Christie, Cowboys, and Conflicts: An Overview of New Jersey’s Ethics Rules

There’s a controversy brewing over Governor Chris Christie’s attendance at Sunday’s Dallas Cowboys game, which, according to published reports, was paid for by the Cowboys owner, Jerry Jones. Public officials are generally prohibited from accepting “gifts,” though the laws vary by state. And this isn’t a new issue – you may recall that back in 2010 then-Governor David Paterson was fined $62,000 by the New York Joint Commission on Public Ethics for accepting tickets from the New York Yankees to Game One of the 2009 World Series. So let’s take a look at New Jersey’s ethics rules.

The New Jersey Conflicts of Interest Law prohibits any State official, including any State officer, employee, special State officer and member of the Legislature, from soliciting or accepting anything of value, including a gift, “which he knows or has reason to believe is offered to him with intent to influence him in the performance of his public duties and responsibilities.” There are exceptions to this rule; for example, it permits State officers to receive compensation for published books and reimbursement of reasonable expenditures for travel or subsistence and allowable entertainment expenses associated with attending an event in New Jersey. The State Ethics Commission, which enforces the gift and conflicts-of-interest laws, enforces a zero-tolerance policy against a government official’s acceptance of gifts related in any way to the officer’s official duties.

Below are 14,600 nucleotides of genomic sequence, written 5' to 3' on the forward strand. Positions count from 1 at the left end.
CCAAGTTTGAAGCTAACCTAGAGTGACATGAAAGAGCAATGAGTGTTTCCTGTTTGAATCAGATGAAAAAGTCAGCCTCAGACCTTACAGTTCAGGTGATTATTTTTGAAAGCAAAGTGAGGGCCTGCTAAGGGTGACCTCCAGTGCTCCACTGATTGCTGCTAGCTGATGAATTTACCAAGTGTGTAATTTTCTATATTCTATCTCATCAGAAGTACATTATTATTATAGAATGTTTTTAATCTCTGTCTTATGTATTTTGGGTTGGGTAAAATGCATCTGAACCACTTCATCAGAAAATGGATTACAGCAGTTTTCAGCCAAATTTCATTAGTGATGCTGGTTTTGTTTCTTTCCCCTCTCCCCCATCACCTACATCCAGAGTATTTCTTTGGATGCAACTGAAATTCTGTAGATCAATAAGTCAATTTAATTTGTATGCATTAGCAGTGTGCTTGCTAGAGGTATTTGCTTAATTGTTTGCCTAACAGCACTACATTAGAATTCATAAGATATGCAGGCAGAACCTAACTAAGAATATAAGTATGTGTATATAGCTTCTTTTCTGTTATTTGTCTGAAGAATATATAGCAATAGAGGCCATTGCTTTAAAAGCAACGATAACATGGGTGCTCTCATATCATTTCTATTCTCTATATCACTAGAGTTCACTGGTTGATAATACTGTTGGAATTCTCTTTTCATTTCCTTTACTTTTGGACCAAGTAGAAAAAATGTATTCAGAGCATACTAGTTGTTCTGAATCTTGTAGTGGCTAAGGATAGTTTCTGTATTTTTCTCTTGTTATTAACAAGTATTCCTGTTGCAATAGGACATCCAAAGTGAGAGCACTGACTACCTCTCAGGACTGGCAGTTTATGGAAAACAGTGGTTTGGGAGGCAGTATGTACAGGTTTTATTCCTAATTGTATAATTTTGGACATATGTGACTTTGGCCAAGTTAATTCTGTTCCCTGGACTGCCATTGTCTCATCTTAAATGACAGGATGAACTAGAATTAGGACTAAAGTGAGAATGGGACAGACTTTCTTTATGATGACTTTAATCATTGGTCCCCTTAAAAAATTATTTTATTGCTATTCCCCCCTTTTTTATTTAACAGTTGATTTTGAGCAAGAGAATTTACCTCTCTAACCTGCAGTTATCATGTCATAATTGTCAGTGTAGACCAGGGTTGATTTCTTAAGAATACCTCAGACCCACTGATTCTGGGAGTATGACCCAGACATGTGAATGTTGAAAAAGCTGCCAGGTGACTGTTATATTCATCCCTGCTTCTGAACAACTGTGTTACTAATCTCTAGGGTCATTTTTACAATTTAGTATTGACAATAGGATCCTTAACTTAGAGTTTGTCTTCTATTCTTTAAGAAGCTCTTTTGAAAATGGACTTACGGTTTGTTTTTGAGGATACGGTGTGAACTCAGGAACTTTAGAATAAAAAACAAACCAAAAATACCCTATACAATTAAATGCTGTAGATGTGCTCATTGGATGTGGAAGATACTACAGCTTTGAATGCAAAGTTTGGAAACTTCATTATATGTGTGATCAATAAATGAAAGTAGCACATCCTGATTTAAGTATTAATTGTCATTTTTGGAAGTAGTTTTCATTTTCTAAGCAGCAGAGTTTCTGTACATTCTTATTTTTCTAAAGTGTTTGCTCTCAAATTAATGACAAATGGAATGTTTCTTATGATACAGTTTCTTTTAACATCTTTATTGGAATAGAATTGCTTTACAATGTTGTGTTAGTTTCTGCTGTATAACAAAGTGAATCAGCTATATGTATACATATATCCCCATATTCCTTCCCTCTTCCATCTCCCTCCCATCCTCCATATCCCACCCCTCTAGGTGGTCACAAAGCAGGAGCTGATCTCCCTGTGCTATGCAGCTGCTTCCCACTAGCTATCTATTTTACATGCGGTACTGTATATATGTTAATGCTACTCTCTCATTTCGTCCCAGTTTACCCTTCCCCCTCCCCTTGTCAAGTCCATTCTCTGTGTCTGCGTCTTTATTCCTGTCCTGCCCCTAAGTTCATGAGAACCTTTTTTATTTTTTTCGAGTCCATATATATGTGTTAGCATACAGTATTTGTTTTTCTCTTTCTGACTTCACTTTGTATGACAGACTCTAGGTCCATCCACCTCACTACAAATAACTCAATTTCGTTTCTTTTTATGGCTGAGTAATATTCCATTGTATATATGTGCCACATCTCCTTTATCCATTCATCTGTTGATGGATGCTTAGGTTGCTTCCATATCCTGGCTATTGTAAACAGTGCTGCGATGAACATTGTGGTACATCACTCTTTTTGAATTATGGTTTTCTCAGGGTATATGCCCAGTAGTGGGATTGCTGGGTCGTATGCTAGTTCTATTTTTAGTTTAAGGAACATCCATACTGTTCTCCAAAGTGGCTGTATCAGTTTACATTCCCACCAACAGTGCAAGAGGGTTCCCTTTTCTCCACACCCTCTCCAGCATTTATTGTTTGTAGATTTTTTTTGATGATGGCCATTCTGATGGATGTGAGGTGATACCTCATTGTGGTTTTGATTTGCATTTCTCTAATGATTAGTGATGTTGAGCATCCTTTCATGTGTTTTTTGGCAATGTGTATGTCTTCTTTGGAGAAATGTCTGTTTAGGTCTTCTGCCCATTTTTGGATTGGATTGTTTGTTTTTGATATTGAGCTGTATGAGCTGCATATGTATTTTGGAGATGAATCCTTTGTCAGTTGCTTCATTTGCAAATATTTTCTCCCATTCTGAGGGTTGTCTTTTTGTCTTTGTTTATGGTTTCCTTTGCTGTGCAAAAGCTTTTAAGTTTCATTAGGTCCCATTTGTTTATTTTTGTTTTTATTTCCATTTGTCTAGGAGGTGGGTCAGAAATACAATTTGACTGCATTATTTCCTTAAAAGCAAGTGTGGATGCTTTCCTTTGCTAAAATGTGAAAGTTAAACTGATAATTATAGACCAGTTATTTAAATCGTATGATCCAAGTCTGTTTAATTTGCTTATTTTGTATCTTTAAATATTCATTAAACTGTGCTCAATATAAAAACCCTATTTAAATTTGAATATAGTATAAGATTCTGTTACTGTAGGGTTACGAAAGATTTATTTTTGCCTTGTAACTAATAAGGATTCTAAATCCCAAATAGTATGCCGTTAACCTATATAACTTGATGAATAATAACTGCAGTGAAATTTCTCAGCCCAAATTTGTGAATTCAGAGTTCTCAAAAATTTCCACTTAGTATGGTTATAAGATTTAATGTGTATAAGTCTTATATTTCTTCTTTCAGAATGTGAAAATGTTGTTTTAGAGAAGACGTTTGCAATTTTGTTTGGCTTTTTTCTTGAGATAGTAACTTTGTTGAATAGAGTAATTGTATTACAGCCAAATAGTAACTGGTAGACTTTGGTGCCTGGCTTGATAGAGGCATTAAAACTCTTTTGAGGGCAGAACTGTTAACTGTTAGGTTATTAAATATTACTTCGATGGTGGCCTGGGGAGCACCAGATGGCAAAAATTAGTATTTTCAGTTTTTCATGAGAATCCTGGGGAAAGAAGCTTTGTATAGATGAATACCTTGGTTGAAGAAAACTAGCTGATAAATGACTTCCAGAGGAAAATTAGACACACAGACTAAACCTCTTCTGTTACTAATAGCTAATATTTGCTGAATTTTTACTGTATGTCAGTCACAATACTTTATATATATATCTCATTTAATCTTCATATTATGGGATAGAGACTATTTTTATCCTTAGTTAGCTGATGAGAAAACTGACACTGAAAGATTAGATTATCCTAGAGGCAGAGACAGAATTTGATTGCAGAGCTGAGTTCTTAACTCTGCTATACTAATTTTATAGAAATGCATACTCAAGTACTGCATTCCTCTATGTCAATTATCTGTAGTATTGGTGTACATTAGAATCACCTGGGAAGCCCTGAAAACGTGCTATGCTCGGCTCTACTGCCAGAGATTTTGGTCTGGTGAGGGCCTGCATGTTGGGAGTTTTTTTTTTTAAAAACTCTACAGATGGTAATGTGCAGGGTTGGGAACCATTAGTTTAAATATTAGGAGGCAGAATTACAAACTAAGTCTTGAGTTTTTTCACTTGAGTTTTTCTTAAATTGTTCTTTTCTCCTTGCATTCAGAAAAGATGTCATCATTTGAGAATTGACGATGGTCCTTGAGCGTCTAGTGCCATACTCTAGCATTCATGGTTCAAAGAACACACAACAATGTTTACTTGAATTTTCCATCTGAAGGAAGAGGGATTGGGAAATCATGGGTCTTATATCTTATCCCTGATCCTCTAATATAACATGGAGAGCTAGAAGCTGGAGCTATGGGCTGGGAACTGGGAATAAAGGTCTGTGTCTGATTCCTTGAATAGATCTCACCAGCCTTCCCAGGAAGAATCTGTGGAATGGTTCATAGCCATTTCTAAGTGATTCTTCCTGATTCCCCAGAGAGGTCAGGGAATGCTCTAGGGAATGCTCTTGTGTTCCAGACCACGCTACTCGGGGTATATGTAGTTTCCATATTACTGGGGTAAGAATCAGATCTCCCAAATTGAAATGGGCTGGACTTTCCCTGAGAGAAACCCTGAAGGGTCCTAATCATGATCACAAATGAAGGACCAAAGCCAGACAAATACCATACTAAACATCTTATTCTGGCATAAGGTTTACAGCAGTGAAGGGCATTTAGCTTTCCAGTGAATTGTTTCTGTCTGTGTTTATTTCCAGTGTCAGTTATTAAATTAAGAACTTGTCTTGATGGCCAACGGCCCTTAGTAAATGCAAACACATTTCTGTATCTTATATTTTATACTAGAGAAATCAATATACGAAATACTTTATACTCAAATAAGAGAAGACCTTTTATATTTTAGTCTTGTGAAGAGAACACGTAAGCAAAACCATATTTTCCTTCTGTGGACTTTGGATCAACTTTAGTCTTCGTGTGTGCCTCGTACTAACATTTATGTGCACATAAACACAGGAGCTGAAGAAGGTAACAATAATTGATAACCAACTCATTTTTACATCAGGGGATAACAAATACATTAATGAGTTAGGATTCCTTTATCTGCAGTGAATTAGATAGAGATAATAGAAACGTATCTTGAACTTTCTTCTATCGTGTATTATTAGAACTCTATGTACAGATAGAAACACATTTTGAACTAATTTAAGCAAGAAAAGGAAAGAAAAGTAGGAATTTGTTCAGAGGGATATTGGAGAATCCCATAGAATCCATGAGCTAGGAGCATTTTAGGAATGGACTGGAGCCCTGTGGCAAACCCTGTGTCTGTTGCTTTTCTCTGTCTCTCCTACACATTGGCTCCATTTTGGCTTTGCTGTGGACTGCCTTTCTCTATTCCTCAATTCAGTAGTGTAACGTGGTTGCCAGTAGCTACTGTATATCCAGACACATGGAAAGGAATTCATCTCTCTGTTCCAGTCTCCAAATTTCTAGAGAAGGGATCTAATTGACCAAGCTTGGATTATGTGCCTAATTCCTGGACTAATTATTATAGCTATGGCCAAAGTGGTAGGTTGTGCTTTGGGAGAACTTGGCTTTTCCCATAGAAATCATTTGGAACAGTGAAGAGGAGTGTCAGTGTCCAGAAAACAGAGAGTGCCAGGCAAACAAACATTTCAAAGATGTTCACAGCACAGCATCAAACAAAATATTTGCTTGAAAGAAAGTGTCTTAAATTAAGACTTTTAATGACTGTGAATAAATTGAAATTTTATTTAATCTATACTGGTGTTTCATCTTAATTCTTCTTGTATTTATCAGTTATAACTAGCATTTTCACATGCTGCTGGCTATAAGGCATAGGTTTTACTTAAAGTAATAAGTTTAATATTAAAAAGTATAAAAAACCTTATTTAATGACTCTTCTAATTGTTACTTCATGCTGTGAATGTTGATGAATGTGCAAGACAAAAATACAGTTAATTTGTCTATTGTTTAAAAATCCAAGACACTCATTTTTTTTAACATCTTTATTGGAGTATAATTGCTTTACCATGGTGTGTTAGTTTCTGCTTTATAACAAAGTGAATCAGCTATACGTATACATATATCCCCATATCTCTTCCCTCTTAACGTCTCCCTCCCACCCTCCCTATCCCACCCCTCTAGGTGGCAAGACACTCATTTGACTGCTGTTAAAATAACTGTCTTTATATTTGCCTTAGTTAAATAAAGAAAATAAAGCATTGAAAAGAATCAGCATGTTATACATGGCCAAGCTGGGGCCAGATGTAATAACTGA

But a different law applies to the New Jersey Governor. Under the State’s Code of Conduct for the Governor, adopted by Executive Order 77 (McGreevey), the Governor is prohibited from soliciting or receiving any gift intended to influence him in the conduct of his public duties. The Governor may, however, “accept gifts, favors, services, gratuities, meals, lodging or travel expenses from relatives or personal friends that are paid for with personal funds.” In other words, Governor Christie acted within the bounds of the Code of Conduct for the Governor if Jerry Jones is a personal friend and Jones personally paid for the expenses. The Governor may also attend “any function and accept food and beverages and related privileges if his attendance at the event furthers a public purpose.” Thus, because gift rules may vary (even within the same branch of government), whether a particular government official or employee complied with respective gift rules may not only depend upon applicable law, but may also depend upon all relevant facts and circumstances.